Night was rapidly approaching as I stumbled through Caldwell looking for something to eat. I found a Chinese restaurant still open. I gobbled up strawberries, fried rice and coconut shrimp and washed it down with a cold Sprite. CNN was running a show about the anniversary of O.J. Simpson and the white Bronco. For some reason, I felt like the struggle to abolish the death penalty was similar to the situation playing out before my eyes on television again…it is a tragedy from start to finish.
I got bed bugs overnight.
Storms were coming that looked fierce but never truly developed into anything but a short shower.
Red bumps filled the skin covering my right hip. Each step I took caused my robe to rub up against those bumps and made them itch more. I knew I was in for a hot itchy day.
The wet hot dusty asphalt and rocks of Highway 21 were the most miserable part of my entire journey. I had trouble balancing and stumbled around. I prayed for help at numerous junctures. On more than one occasion, I had to decide to force my back to straighten a bit and simply keep walking.
One of the major stories to come out about my walk went to press in the middle of the day. I was highly encouraged. I knew that the article would shed much light on the death penalty in Texas. I walked faster…I guess because I felt like we were making progress.
After almost two full days of walking, I made it all the way to Bastrop. I conquered physical infirmary and boredom to begin my final two days of descent into Austin.
The bed bugs kept me company.
Walking down a busy highway late in the day was different than anything I’d done before. People were honking and yelling as I walked. I don’t think anyone was honking and yelling because they liked the look of a man in a robe either. I was unnerved. I thought about stopping. I was tired. I wondered what it would be like to stop. I kept going.
The sidewalks disappeared and I trudged through the tall grass. I felt like I had bugs in every crevice of my body. I walked.
I arrived at a motel close to the big airport in Austin. Sleep came quickly. I knew that I was almost done.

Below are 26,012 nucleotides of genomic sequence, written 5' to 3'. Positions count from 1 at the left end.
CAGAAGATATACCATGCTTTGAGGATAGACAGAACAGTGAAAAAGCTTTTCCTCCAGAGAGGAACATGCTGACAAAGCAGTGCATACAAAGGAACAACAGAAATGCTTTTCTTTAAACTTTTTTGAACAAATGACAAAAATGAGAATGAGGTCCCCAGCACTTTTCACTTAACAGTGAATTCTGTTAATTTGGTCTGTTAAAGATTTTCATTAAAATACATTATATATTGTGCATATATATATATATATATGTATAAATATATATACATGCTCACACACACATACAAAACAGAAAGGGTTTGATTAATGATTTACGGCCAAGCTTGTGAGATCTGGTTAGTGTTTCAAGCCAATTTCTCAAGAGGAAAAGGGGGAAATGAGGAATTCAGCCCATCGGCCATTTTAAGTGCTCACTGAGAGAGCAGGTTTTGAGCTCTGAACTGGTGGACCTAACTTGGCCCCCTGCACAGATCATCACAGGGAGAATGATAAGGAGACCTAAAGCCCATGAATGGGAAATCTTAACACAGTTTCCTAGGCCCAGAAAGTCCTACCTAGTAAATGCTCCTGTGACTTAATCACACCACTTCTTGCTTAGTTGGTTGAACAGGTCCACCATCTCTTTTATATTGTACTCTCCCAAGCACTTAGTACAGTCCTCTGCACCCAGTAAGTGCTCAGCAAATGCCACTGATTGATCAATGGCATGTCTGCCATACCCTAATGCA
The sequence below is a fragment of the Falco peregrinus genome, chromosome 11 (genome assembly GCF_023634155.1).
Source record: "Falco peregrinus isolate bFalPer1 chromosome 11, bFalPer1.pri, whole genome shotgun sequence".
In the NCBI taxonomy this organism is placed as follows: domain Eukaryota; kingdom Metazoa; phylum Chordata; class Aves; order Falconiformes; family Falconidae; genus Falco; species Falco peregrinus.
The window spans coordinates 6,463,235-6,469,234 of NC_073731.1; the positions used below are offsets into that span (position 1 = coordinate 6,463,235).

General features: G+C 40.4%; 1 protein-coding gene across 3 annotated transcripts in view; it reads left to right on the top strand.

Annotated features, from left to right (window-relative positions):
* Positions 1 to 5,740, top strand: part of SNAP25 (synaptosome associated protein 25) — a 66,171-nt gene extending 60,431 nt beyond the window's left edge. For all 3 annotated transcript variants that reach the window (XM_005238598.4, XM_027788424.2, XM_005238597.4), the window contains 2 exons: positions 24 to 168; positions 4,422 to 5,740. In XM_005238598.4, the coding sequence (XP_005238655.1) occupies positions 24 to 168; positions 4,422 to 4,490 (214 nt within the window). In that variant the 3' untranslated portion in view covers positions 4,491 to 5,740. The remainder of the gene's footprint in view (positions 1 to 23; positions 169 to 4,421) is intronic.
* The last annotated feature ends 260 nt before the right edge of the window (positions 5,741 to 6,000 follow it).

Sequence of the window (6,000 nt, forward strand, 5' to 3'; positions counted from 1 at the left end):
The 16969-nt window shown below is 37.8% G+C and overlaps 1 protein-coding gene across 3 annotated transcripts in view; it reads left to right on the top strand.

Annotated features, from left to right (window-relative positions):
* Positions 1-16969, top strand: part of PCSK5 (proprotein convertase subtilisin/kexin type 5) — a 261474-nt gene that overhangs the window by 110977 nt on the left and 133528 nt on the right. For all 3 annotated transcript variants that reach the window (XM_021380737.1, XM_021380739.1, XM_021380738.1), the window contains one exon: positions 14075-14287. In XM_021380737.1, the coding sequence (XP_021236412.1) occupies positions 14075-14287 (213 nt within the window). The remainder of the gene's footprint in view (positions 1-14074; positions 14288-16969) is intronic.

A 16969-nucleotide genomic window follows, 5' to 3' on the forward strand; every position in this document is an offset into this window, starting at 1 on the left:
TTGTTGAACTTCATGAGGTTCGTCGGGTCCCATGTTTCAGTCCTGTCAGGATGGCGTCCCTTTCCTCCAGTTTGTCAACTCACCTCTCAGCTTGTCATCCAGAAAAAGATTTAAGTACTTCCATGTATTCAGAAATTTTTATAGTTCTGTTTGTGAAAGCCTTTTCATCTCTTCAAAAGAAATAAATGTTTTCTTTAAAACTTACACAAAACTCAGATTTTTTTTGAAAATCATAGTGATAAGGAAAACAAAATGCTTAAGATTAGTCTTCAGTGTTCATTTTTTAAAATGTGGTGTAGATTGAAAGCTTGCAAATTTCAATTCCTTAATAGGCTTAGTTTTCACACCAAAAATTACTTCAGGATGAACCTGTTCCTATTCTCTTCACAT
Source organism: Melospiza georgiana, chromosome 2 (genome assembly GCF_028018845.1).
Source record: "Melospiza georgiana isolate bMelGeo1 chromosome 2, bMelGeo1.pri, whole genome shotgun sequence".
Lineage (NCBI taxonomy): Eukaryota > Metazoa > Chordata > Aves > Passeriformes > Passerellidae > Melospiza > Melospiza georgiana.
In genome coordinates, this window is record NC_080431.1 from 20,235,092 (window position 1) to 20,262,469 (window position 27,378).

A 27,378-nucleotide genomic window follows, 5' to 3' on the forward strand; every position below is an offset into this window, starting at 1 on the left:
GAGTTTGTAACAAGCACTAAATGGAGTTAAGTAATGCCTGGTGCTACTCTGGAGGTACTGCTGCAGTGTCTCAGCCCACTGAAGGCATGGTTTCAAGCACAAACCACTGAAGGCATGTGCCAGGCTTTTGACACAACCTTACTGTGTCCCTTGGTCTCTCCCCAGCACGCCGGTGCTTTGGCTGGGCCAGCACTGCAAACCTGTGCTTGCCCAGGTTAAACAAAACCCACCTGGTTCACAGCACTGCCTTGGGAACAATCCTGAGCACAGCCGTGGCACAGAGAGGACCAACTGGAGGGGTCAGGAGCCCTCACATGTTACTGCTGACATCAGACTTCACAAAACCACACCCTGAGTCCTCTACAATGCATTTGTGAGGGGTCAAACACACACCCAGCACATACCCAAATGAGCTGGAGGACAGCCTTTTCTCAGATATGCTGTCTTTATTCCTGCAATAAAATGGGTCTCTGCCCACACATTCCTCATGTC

There is nothing like waking up and knowing that you are going to finish. I knew that every step I had taken and was taking was a step toward abolishing the death penalty. I called and talked to many people throughout the day as I walked into Austin. I stopped for some lemonade. The sweetness of the taste almost made me forget the pain in my feet and legs. I pushed on with lemonade in hand.
Two fellow pilgrims greeted me on South Congress Avenue and walked with me the rest of the way holding signs opposing the death penalty. Their presence was comforting. Multiple blocks later, two of my dear friends met me along the way. One of my friends had on a LGBT Pride shirt. I didn’t think anything of it…until someone drove by screaming out of a truck window “Fuck you faggot!” There is nothing like a little phobia and hate to try to ruin a moment of triumph. We didn’t let it…we just kept on walking.
Excitement filled all of us as we crossed the street and planted our feet on the grounds of the Capitol of Texas. I felt electricity shooting out my toes. The gathered friends and supporters began to clap and cheer as we walked up. I gave a brief statement and we walked into the Capitol. I stopped for a brief second to pray in the rotunda before moving on toward our closing event at University Baptist Church.
During the program, I talked over and over about the need to give the body to the struggle for justice. After my walk, I believe the group understood what I meant. I can think of no more fitting a place to finish my journey than where it began…in a Baptist church.
I walked for life. I walked for love. I walked for us.